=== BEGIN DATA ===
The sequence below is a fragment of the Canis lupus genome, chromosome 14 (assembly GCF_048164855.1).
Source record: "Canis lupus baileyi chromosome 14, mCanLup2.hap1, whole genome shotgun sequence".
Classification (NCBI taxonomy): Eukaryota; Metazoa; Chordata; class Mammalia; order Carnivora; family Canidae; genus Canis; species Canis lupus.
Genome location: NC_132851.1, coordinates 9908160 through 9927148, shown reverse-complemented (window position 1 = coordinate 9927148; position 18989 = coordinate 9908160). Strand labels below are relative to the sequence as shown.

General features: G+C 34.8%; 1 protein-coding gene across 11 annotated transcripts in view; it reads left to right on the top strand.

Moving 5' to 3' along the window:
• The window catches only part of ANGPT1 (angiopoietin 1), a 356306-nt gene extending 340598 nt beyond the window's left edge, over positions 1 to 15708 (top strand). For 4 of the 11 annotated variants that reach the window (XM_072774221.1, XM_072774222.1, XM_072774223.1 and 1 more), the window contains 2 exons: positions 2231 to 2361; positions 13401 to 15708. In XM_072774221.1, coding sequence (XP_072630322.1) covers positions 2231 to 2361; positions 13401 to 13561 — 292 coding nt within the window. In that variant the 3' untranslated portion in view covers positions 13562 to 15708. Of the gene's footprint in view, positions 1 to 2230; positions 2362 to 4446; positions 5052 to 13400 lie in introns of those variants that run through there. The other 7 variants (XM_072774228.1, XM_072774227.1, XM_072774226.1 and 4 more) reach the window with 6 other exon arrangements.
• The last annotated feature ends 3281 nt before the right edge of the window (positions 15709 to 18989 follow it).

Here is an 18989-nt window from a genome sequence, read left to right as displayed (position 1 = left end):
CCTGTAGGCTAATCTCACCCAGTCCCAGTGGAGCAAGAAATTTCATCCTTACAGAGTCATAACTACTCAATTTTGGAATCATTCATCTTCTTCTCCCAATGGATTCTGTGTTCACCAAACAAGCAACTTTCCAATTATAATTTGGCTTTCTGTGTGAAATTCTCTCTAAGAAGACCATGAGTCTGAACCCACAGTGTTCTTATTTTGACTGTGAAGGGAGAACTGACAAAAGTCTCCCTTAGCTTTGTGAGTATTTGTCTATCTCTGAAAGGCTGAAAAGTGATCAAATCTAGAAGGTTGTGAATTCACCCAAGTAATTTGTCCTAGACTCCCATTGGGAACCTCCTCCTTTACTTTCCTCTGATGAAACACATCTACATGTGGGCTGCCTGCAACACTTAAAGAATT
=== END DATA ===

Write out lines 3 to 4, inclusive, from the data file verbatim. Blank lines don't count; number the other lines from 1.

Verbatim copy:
Classification (NCBI taxonomy): Eukaryota; Metazoa; Chordata; class Mammalia; order Carnivora; family Canidae; genus Canis; species Canis lupus.
Genome location: NC_132851.1, coordinates 9908160 through 9927148, shown reverse-complemented (window position 1 = coordinate 9927148; position 18989 = coordinate 9908160). Strand labels below are relative to the sequence as shown.